National Geographic : 1998 Oct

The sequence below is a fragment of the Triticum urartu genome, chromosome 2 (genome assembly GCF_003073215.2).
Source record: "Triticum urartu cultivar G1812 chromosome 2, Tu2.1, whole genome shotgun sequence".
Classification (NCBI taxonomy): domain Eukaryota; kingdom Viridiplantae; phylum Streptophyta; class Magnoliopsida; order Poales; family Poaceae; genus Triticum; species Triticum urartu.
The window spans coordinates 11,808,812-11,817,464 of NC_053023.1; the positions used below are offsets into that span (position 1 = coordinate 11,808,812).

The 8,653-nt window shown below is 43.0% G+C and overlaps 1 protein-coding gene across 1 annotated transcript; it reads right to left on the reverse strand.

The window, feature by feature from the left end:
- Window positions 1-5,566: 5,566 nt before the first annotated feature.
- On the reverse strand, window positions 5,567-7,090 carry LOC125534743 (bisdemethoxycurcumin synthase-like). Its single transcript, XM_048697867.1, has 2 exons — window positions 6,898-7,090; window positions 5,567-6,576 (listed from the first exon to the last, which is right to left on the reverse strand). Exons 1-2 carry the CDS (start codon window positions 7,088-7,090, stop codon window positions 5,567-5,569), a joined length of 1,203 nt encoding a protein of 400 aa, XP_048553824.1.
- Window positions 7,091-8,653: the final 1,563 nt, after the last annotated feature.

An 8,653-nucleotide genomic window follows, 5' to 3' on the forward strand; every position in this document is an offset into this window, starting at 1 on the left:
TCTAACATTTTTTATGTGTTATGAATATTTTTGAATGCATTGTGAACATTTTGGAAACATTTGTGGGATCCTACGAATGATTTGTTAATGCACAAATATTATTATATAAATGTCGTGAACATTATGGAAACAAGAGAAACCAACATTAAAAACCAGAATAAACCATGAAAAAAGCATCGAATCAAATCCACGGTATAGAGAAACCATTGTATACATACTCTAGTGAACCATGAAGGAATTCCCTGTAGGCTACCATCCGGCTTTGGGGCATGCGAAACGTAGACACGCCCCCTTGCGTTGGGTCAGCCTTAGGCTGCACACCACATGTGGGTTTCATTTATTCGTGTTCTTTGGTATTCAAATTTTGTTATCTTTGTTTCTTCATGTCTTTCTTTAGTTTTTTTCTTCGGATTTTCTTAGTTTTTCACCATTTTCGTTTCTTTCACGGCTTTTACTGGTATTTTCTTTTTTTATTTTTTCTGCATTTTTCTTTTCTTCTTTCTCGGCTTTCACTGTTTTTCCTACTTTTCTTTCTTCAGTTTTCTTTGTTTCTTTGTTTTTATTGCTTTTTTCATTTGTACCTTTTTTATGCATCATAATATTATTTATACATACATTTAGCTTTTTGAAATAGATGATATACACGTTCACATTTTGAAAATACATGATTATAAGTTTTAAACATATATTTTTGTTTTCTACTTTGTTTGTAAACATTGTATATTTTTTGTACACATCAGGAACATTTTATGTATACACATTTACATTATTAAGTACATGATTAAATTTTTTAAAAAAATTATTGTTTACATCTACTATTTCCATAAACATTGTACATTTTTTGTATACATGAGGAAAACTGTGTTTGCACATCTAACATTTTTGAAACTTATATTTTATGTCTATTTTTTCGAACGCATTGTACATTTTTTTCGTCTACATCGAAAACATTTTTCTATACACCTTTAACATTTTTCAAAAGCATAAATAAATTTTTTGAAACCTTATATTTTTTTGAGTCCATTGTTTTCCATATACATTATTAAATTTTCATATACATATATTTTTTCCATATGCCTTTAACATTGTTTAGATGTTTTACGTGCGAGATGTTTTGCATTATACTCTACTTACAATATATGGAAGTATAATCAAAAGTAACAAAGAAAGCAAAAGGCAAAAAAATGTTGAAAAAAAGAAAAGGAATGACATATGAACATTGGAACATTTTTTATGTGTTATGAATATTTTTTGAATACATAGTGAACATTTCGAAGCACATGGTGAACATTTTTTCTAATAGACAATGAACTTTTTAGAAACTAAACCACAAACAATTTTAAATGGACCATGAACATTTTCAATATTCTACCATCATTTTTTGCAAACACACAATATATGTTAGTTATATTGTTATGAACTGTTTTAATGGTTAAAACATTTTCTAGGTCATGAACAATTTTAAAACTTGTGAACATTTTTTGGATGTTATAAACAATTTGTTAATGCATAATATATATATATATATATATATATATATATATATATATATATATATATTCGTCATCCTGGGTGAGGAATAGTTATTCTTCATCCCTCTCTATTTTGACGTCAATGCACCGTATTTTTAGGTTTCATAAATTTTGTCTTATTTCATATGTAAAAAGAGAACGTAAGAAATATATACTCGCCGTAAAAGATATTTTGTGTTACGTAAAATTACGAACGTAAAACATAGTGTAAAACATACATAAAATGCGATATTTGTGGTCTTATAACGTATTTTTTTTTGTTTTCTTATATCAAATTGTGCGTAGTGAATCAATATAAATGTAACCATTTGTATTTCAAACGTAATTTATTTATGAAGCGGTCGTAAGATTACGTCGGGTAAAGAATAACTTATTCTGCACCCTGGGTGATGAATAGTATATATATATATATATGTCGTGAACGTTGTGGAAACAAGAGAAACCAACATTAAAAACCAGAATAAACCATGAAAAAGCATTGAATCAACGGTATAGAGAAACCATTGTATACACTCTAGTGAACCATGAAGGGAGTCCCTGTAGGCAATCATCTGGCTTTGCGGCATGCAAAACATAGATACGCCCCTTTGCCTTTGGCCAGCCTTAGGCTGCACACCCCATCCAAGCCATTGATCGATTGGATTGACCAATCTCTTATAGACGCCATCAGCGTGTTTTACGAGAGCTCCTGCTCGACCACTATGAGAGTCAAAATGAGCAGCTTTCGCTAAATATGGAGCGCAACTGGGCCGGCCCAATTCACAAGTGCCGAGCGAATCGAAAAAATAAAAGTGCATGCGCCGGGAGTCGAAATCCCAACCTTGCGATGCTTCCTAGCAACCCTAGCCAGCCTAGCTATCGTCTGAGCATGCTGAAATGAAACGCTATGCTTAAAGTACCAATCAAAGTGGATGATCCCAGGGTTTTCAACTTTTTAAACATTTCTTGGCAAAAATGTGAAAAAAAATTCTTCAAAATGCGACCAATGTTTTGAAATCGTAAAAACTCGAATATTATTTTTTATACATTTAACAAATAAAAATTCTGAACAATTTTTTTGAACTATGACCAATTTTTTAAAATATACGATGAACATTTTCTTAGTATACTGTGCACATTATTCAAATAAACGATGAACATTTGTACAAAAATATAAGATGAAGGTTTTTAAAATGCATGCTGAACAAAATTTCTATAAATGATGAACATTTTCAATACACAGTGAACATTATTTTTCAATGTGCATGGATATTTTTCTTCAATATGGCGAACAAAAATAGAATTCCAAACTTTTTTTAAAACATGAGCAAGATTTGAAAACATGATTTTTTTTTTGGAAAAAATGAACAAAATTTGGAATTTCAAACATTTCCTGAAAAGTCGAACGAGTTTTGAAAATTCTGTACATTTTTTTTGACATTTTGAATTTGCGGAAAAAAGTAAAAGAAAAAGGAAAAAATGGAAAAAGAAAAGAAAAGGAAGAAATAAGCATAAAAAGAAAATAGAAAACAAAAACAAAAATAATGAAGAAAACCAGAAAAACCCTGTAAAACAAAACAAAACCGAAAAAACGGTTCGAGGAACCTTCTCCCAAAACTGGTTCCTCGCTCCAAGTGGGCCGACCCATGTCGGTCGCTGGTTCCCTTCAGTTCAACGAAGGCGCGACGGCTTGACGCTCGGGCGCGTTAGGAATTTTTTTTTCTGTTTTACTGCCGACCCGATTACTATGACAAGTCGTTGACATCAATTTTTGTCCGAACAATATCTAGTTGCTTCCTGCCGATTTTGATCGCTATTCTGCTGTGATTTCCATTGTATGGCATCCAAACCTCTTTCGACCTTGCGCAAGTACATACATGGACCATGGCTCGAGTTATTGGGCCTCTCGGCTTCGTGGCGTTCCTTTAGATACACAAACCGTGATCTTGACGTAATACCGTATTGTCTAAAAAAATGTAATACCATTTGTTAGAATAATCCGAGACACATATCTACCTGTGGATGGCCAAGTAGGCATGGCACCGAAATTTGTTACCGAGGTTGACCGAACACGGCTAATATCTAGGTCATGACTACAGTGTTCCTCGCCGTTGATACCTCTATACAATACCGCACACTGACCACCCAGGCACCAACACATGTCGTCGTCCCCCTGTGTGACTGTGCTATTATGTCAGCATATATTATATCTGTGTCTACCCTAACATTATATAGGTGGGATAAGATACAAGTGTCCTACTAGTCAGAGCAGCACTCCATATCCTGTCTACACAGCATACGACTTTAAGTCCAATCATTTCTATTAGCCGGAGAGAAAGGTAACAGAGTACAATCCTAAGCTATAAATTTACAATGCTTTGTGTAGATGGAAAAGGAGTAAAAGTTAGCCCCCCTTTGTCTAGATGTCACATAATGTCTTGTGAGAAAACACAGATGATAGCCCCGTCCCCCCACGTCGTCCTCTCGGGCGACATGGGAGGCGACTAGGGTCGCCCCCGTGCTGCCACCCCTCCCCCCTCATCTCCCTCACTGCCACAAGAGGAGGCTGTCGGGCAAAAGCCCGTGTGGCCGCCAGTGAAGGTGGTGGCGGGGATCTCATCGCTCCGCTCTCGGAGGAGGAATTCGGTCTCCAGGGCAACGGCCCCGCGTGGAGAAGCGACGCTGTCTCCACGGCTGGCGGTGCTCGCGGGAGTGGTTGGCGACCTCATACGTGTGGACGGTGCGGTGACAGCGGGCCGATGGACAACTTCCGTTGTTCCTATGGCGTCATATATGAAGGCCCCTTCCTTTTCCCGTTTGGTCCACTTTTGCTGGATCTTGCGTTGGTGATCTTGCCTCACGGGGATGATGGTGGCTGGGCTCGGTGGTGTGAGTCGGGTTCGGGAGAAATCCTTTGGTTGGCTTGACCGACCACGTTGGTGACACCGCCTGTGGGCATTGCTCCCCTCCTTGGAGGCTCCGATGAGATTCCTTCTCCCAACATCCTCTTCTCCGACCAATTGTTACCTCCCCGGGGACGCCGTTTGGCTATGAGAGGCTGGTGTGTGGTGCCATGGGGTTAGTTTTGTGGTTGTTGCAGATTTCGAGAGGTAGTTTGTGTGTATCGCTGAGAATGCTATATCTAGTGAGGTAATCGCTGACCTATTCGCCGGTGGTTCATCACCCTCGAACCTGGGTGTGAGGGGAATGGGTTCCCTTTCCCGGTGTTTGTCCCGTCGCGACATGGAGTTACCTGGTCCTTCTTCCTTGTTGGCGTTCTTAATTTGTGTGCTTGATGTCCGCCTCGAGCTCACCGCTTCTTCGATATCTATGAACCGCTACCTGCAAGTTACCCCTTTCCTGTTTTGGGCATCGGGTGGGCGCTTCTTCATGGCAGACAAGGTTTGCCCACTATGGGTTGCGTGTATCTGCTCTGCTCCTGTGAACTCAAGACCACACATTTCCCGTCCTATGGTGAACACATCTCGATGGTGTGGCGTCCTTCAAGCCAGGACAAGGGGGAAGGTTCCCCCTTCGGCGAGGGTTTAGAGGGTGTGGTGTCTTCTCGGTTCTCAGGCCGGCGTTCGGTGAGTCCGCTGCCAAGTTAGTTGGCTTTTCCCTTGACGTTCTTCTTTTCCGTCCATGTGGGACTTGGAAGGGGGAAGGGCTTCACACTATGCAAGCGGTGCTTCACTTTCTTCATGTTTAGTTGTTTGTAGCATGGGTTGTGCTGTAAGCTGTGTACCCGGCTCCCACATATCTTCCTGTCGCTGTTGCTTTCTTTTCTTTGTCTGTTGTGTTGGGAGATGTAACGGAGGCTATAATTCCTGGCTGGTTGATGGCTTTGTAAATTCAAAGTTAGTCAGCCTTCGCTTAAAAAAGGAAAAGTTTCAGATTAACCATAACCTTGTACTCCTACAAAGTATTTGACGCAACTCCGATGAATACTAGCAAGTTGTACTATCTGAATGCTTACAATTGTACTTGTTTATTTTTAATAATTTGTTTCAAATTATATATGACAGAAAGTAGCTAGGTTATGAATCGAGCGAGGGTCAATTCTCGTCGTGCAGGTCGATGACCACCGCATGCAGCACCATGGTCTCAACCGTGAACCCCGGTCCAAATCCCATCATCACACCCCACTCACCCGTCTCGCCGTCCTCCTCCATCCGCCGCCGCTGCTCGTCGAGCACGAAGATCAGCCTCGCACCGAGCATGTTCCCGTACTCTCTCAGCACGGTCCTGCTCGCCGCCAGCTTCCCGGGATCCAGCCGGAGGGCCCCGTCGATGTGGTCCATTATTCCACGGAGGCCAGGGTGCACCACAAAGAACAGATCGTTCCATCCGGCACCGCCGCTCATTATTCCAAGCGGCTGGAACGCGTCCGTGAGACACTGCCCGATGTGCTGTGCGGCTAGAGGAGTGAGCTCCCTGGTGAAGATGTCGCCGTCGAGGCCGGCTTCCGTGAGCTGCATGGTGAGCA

the billions who will be born in the future? proportions." The population was about 3.5 billion, which Ehrlich believed was the limit. Feeding six billion people, he wrote in 1976, "is totally impossible in practice." Next year the world's population will reach six billion-and human beings overall are better fed than ever before. Thirty years ago, according to the United Nations, the global food supply represented 2,360 calories per person per day. By the mid-1990s total food supply had increased to 2,740 calories per person per day. Supply will continue to grow faster than population at least through 2010, the UN predicts. The big jump in population in the second half of this century has created much greater demand for food. But supply has increased even faster than demand, and the price of staple foods has fallen dramatically. Over the past 40 years the price of wheat, in constant dollars, has declined by 61 percent; the price of corn has dropped 58 percent. A hot meal means little more than bread for migrant workers in India. Though farms worldwide produce enough to feed everyone, hundreds of millions cannot afford a balanced diet. With greater numbers competing for food in the future, rising prices may leave many more hungry.